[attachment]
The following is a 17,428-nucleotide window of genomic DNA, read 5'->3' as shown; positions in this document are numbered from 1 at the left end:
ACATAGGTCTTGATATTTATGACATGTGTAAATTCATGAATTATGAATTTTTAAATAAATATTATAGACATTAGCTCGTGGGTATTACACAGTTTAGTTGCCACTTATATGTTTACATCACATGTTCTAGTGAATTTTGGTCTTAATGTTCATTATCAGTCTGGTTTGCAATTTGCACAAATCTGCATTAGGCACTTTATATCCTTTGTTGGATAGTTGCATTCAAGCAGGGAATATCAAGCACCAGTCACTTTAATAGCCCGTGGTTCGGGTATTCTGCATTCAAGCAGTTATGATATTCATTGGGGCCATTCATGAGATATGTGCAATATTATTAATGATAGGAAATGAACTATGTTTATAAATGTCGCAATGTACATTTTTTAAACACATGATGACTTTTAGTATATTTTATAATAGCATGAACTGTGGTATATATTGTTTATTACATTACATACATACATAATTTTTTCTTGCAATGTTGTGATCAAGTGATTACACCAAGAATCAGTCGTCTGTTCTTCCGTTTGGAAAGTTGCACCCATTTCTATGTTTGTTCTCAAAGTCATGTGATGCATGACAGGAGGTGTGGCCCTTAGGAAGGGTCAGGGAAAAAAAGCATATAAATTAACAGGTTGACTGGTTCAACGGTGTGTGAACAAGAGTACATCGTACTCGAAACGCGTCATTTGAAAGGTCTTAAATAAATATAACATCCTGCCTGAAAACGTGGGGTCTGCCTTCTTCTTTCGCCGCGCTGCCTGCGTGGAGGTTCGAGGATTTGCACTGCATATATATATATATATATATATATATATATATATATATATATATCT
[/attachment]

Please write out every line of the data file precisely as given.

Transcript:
The following is a 17,428-nucleotide window of genomic DNA, read 5'->3' as shown; positions in this document are numbered from 1 at the left end:
ACATAGGTCTTGATATTTATGACATGTGTAAATTCATGAATTATGAATTTTTAAATAAATATTATAGACATTAGCTCGTGGGTATTACACAGTTTAGTTGCCACTTATATGTTTACATCACATGTTCTAGTGAATTTTGGTCTTAATGTTCATTATCAGTCTGGTTTGCAATTTGCACAAATCTGCATTAGGCACTTTATATCCTTTGTTGGATAGTTGCATTCAAGCAGGGAATATCAAGCACCAGTCACTTTAATAGCCCGTGGTTCGGGTATTCTGCATTCAAGCAGTTATGATATTCATTGGGGCCATTCATGAGATATGTGCAATATTATTAATGATAGGAAATGAACTATGTTTATAAATGTCGCAATGTACATTTTTTAAACACATGATGACTTTTAGTATATTTTATAATAGCATGAACTGTGGTATATATTGTTTATTACATTACATACATACATAATTTTTTCTTGCAATGTTGTGATCAAGTGATTACACCAAGAATCAGTCGTCTGTTCTTCCGTTTGGAAAGTTGCACCCATTTCTATGTTTGTTCTCAAAGTCATGTGATGCATGACAGGAGGTGTGGCCCTTAGGAAGGGTCAGGGAAAAAAAGCATATAAATTAACAGGTTGACTGGTTCAACGGTGTGTGAACAAGAGTACATCGTACTCGAAACGCGTCATTTGAAAGGTCTTAAATAAATATAACATCCTGCCTGAAAACGTGGGGTCTGCCTTCTTCTTTCGCCGCGCTGCCTGCGTGGAGGTTCGAGGATTTGCACTGCATATATATATATATATATATATATATATATATATATATATATATCT